At A Glance

Noteworthy Characteristics

  • Survey conducted in-person.
  • Principal source of information on the health status of the U.S. population.
  • Monitors health objectives.
  • Periodic supplements on cancer include information about diet and nutrition and physical activity.
  • Includes data on children’s height and weight (respondent-assessed).
  • Large, nationally representative sample allowing for estimation of many population subgroups.

Website

http://www.cdc.gov/nchs/nhis.htm

Purpose

To collect data on the use of health status and health services by individuals in the United States (U.S.).

Target Population

Civilian, noninstitutionalized population living in households or group quarters (e.g., dormitories) in all 50 states and the District of Columbia.

Conducted

Began in 1957. Conducted annually. Most recent year conducted was 2018.

There is a planned 2019 redesign.

Sponsor

National Center for Health Statistics, Centers for Disease Control and Prevention, U.S. Department of Health and Human Services

Special Note(s)

Different supplemental modules with new topics or with more detail on core topics are conducted each year.

Contact:
Division of Health Interview Statistics
National Center for Health Statistics
Phone: +1 (301) 458-4901 or +1 (301) 458-4001
Email: NHIS@CDC.GOV

HUD Programs and Associated Administrative Data: https://www.cdc.gov/nchs/data-linkage/hud.htm

In collaboration between the National Center for Health Statistics and HUD, data for participants from the National Health and Nutrition Examination Survey and National Health Interview Survey were linked to data from HUD administrative records. The HUD administrative files contain housing, income, and program participation data for recipients of Multifamily programs (MF), Housing Choice Vouchers (HCV), and Public Housing (PH) programs in all states, the District of Columbia, and some territories. The NCHS-HUD Linked Data enables researchers to examine the health and well-being of individuals who live in HUD-assisted housing.

A Primer on HUD Programs and Associated Administrative Data: https://www.cdc.gov/nchs/data/datalinkage/primer-on-hud-programs.pdf
NCHS-HUD Linked Data: Methodology and Analytic Considerations: https://www.cdc.gov/nchs/data/datalinkage/NCHS-HUD-Linked-Data-Methodology-and-Analytic-Considerations.pdf

Sampling

Sample Design

Cross-sectional, multistage probability design, representative sampling of households. For further information on sampling design:
https://www.cdc.gov/nchs/nhis/about_nhis.htm#sample_design
http://www.cdc.gov/nchs/nhis/about_nhis.htm
http://www.cdc.gov/nchs/nhis/quest_data_related_1997_forward.htm
ftp://ftp.cdc.gov/pub/Health_Statistics/NCHS/Dataset_Documentation/NHIS/2016/srvydesc.pdf">ftp://ftp.cdc.gov/pub/Health_Statistics/NCHS/Dataset_Documentation/NHIS/2016/srvydesc.pdf

Sample Size

44,552 households, containing 112,053 persons in 45,597 families. 36,697 sample adults and 13,380 sample children in 2014.

40,220 households, containing 97,169 persons in 40,875 families. 33,028 sample adults and 11,107 sample children in 2016.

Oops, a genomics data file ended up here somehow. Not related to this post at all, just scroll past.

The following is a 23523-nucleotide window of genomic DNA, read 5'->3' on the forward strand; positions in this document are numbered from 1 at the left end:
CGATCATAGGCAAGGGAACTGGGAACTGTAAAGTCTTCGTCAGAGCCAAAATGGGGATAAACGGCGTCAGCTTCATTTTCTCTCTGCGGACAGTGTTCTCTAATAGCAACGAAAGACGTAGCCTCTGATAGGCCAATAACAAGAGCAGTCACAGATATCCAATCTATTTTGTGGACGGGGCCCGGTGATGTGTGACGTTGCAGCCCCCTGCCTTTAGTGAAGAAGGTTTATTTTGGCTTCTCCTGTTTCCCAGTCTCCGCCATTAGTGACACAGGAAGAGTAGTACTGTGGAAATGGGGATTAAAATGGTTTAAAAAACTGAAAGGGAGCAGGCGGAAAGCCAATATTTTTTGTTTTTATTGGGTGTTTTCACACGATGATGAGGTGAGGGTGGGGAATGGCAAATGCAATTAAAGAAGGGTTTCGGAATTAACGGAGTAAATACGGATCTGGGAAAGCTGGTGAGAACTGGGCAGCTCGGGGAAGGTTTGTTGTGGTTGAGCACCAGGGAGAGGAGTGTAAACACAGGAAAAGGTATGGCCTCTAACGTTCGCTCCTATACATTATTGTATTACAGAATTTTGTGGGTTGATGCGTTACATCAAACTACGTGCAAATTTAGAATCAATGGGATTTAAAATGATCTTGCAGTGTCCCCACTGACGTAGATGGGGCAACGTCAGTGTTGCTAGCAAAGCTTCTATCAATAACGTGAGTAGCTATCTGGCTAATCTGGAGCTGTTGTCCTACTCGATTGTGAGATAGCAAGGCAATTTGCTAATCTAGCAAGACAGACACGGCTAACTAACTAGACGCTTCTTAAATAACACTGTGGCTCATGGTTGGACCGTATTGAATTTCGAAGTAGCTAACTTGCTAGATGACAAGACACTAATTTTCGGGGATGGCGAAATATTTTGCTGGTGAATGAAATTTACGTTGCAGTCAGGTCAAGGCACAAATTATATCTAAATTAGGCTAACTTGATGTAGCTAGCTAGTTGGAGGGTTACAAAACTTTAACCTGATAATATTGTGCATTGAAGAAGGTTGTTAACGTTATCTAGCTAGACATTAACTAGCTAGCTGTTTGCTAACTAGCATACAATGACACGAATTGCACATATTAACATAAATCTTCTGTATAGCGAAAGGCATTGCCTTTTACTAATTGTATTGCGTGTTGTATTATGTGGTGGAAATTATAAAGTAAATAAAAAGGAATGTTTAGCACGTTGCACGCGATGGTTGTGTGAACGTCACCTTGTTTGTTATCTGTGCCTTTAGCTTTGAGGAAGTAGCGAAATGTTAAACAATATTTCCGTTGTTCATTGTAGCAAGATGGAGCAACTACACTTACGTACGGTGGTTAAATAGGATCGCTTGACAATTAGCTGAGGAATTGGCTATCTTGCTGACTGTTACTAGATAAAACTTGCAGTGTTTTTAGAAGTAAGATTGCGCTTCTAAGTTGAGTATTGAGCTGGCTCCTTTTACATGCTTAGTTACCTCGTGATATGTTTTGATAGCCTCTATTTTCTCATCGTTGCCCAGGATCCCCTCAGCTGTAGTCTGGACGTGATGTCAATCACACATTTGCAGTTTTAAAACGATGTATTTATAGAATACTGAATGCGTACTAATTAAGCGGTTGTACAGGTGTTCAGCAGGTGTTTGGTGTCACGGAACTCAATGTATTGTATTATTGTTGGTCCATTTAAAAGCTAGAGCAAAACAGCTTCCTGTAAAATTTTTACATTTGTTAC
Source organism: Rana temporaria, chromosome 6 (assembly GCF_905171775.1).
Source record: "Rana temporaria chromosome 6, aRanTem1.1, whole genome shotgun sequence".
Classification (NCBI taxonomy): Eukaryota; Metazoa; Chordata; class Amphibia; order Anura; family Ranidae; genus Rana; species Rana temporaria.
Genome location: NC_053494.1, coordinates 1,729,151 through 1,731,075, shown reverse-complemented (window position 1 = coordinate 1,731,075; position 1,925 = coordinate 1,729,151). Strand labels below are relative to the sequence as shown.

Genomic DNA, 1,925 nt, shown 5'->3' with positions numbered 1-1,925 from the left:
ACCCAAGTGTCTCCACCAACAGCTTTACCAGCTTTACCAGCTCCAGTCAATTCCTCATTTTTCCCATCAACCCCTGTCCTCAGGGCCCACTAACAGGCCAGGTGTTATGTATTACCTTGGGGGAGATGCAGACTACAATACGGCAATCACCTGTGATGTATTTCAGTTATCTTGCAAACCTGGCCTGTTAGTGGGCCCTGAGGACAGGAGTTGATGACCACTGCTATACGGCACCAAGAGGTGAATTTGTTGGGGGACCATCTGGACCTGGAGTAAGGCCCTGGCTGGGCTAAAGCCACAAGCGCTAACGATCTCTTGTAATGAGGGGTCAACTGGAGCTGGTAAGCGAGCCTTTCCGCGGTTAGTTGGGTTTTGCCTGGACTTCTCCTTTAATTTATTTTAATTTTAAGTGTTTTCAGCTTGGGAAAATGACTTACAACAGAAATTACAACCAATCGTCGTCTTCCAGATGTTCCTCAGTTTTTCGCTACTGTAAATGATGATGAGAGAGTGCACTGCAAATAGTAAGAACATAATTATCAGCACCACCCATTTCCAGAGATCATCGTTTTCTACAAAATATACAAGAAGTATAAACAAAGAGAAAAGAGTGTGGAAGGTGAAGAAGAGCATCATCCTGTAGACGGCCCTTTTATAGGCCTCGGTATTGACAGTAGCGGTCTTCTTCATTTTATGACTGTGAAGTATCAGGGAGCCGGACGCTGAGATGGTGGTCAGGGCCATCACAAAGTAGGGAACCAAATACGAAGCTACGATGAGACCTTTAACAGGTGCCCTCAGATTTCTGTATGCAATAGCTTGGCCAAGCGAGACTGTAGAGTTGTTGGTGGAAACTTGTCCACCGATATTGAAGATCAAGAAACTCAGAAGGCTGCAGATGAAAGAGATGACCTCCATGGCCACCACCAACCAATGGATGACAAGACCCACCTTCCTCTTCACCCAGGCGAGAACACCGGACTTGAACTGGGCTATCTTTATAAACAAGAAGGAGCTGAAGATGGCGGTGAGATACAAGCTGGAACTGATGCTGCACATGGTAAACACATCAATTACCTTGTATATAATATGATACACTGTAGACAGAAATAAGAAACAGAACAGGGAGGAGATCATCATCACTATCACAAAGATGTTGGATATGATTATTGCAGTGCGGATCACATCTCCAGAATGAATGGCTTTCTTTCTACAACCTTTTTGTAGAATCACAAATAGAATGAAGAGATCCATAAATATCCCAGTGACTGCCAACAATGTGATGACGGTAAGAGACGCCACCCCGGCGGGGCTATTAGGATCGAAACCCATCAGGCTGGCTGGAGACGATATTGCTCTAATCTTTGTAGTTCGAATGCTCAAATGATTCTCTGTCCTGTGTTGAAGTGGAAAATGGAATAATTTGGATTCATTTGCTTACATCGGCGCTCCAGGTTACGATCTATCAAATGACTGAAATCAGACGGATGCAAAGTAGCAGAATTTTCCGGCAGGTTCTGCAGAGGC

Special Note(s)

Households are selected using a complex sample design—sample is drawn from selected geographic areas (counties or groups of adjacent counties). Each family in a household is interviewed as a separate case. Individual families are determined based on information that is obtained about the relationships of household members to the reference person. Sampling and interviewing are continuous throughout each year.

Data are collected through personal household interviews in which a household respondent provides basic demographic and relationship information about all household members; these relationships determine the number of families that comprise the household. A family respondent is selected to collect information on all persons in the family on such topics as basic indicators of health status, activity limitations, injuries, health insurance coverage, and access to and utilization of health care services. From each family in the NHIS, one sample child (if any children aged 17 years or younger are present) and one sample adult are randomly selected to complete an additional questionnaire. Information about the sample child is obtained from the sample child respondent who is an adult residing in the household who is knowledgeable about the child’s health.

Key Variables

Demographic

NameMethods of Assessment
Age of all adults and childrenInterview/questionnaire
Birthplace and citizenshipInterview/questionnaire
Disability (ADL/IADL*; cognitive; equipment use; general; hearing; movement/physical; vision)Interview/questionnaire
Family size and structureInterview/questionnaire
Home ownershipInterview/questionnaire
Income/poverty status (including imputed)Interview/questionnaire
Race/ethnicity all adults and childrenInterview/questionnaire
Sex of all adults and childrenInterview/questionnaire
Welfare/food assistance program participationInterview/questionnaire

Diet-Related

NameMethods of Assessment
Selected dietary variables (2000, 2005, 2010) (adults only)Dietary screener

Physical Activity-Related

NameMethods of Assessment
Leisure-time physical activity (adults only)Self report

Weight-Related

NameMethods of Assessment
Birth weight of child (retrospective)Interview/questionnaire